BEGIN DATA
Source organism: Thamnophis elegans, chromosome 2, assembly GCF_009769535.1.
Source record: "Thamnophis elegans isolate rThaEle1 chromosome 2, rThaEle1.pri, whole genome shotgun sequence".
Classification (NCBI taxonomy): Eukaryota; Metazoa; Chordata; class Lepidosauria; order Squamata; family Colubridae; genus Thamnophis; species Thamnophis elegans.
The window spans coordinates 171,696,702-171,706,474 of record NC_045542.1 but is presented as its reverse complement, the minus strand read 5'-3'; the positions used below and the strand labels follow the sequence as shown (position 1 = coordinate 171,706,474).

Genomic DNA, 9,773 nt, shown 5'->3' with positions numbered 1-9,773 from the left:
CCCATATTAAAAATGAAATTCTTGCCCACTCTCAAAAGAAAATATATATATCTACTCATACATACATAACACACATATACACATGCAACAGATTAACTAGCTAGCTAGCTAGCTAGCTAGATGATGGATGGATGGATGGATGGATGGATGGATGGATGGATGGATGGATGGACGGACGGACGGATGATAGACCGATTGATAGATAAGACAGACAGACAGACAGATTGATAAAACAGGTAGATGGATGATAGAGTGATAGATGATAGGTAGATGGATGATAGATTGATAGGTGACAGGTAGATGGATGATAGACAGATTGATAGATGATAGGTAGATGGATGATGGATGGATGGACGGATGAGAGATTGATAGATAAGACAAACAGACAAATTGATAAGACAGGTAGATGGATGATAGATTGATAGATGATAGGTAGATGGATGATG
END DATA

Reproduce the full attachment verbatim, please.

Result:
Source organism: Thamnophis elegans, chromosome 2, assembly GCF_009769535.1.
Source record: "Thamnophis elegans isolate rThaEle1 chromosome 2, rThaEle1.pri, whole genome shotgun sequence".
Classification (NCBI taxonomy): Eukaryota; Metazoa; Chordata; class Lepidosauria; order Squamata; family Colubridae; genus Thamnophis; species Thamnophis elegans.
The window spans coordinates 171,696,702-171,706,474 of record NC_045542.1 but is presented as its reverse complement, the minus strand read 5'-3'; the positions used below and the strand labels follow the sequence as shown (position 1 = coordinate 171,706,474).

Genomic DNA, 9,773 nt, shown 5'->3' with positions numbered 1-9,773 from the left:
CCCATATTAAAAATGAAATTCTTGCCCACTCTCAAAAGAAAATATATATATCTACTCATACATACATAACACACATATACACATGCAACAGATTAACTAGCTAGCTAGCTAGCTAGCTAGATGATGGATGGATGGATGGATGGATGGATGGATGGATGGATGGATGGATGGACGGACGGACGGATGATAGACCGATTGATAGATAAGACAGACAGACAGACAGATTGATAAAACAGGTAGATGGATGATAGAGTGATAGATGATAGGTAGATGGATGATAGATTGATAGGTGACAGGTAGATGGATGATAGACAGATTGATAGATGATAGGTAGATGGATGATGGATGGATGGACGGATGAGAGATTGATAGATAAGACAAACAGACAAATTGATAAGACAGGTAGATGGATGATAGATTGATAGATGATAGGTAGATGGATGATG